Salt Lake City, Utah
June 23, 2018
June 23, 2018
July 27, 2018
The growing literature examining engineering students’ attitudes and learning about social responsibility (e.g. Canney and Bielefeldt 2015a, 2015b, 2015c; Rulifson et al. 2014; Rulifson and Bielefeldt 2017) focuses on the professional and personal dimensions of engineers’ responsibilities. Knowledge of how engineering students understand the contested and controversial field of corporate social responsibility (CSR), including its intersections with relation to those other domains of responsibility and the potential tensions that exist among them, is less well developed. This paper addresses that gap by analyzing the first year of research assessing the introduction of CSR-themed content into courses at three universities: Colorado School of Mines, Virginia Tech, and Marietta College.
We analyze pre- and post-module survey responses of over 600 students in targeted mining engineering, petroleum engineering and liberal arts courses, tracking changes in the students’ knowledge, attitudes and skills about CSR and its relation to engineering. Among the courses, we identify differences in the extent to which students: 1) improved in defining CSR and identifying historical trends in its development; 2) broadened their understanding of stakeholders to include oppositional groups; 3) believed that CSR would be essential to their careers as engineers; and 4) considered that training in CSR had enhanced their interest in engineering ethics more broadly. We offer preliminary thoughts on the main causes of those differences, including course content and context, instructor background, and length and depth of the CSR modules. Finally, we conclude by tying our research back to the existing work on engineering students’ attitudes and learning about social responsibility to consider the opportunities and pitfalls of integrating CSR into teaching and learning about social responsibility more generally.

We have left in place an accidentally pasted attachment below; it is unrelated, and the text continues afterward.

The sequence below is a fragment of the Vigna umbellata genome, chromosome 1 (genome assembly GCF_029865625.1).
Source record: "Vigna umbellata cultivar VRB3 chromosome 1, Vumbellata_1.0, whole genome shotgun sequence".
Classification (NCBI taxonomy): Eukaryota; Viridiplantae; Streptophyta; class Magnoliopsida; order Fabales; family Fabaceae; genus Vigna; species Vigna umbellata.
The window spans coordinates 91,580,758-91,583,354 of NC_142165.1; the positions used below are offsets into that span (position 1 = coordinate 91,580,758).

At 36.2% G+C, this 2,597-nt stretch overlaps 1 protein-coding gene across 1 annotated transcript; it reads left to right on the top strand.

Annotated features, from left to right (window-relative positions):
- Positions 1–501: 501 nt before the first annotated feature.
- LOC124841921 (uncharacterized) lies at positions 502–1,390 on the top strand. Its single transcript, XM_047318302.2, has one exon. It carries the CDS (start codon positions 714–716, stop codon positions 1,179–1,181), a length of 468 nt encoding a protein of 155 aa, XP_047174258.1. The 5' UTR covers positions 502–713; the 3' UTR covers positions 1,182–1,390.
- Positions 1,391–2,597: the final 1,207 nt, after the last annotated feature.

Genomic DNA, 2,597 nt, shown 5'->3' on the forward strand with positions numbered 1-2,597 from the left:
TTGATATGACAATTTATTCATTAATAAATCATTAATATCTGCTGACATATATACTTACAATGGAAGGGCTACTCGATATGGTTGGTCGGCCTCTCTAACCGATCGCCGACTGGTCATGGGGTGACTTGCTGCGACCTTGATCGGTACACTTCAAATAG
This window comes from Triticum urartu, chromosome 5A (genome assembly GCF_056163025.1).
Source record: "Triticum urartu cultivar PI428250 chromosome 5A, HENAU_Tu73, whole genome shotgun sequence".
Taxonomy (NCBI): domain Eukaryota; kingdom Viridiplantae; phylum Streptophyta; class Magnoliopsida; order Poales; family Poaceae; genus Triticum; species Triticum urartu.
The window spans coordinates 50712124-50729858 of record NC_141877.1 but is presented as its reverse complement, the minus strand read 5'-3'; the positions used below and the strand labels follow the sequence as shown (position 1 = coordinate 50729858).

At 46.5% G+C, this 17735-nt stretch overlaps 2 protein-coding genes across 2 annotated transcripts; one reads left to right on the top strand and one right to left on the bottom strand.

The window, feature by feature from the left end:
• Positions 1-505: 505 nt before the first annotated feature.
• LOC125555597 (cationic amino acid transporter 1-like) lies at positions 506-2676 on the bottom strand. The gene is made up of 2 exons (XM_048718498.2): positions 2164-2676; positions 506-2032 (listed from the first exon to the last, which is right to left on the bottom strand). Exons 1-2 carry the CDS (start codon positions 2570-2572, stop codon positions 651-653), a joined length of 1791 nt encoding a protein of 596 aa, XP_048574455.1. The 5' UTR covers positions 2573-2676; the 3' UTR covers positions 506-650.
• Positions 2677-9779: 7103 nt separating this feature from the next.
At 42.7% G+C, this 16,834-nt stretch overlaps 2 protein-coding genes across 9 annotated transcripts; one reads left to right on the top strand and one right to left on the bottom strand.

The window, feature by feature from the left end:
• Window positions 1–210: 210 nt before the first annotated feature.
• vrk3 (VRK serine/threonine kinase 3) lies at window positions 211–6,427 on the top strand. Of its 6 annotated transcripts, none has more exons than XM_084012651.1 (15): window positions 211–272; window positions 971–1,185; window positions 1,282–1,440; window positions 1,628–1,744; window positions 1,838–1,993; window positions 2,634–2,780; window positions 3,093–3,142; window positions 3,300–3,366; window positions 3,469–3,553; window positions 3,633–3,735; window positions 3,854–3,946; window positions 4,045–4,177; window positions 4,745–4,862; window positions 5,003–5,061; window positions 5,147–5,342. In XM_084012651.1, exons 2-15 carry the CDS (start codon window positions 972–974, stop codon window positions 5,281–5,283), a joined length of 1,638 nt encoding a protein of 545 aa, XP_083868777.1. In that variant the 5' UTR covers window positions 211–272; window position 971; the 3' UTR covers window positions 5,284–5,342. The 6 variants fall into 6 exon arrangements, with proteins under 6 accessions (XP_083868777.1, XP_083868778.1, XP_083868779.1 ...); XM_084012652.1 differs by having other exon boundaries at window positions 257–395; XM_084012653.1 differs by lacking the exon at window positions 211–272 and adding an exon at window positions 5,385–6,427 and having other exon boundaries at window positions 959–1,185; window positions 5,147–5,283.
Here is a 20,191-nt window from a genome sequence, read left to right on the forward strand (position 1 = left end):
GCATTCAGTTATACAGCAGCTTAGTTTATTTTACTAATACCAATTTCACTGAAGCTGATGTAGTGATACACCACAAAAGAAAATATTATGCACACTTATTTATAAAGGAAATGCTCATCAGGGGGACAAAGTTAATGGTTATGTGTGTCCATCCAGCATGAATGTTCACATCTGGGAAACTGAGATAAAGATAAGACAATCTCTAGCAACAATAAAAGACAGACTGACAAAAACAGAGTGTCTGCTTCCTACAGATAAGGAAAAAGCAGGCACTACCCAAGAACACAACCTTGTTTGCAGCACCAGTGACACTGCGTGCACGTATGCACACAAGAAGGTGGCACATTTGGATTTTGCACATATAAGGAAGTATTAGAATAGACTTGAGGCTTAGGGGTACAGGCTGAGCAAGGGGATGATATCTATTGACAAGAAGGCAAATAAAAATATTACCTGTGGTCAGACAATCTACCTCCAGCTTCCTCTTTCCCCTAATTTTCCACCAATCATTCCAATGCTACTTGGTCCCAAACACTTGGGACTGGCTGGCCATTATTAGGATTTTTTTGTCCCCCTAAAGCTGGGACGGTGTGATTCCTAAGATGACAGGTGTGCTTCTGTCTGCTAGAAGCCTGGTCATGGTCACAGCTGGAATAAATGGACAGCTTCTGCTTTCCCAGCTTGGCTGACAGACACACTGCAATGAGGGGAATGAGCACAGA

Canney, N. and Bielefeldt, A. (2015a). “Differences in Engineering Students’ Views of Social Responsibility between Disciplines.” Journal of Professional Issues in Engineering Education and Practice 14 (4): 04015004.
Canney, N. and Bielefeldt, A. (2015b). “Gender differences in the social responsibility attitudes of engineering students and how they change over time.” Journal of Women and Minorities in Science and Engineering. http://dx.doi.org/10.1615/JWomenMinorScienEng.2015011109
Canney, N. and Bielefeldt, A. (2015c). A framework for the development of social responsibility in engineers. International Journal of Engineering Education, 31(1), 414–424.
Rulifson, G.A., Bielefeldt, A.R., Thomas, W. (2014). Understanding of Social Responsibility by First Year Engineering students: Ethical Foundations and Courses. Presented at the ASEE Conference and Expo, Indianapolis, IN.
Rulifson, G., & Bielefeldt, A. R. (2017). Fourth-Year Engineering Students’ Descriptions of the Importance of Improving Society Through their Engineering Careers. Presented at the 2017 ASEE Annual Conference & Exposition, Columbus, OH.
Smith, J. M., & Smith, N. M., & Rulifson, G., & McClelland, C. J., & Battalora, L. A., & Sarver, E. A., & Kaunda , R. B. (2018, June), Student Learning About Engineering and Corporate Social Responsibility: A Comparison Across Engineering and Liberal Arts Courses Paper presented at 2018 ASEE Annual Conference & Exposition , Salt Lake City, Utah. 10.18260/1-2--31007
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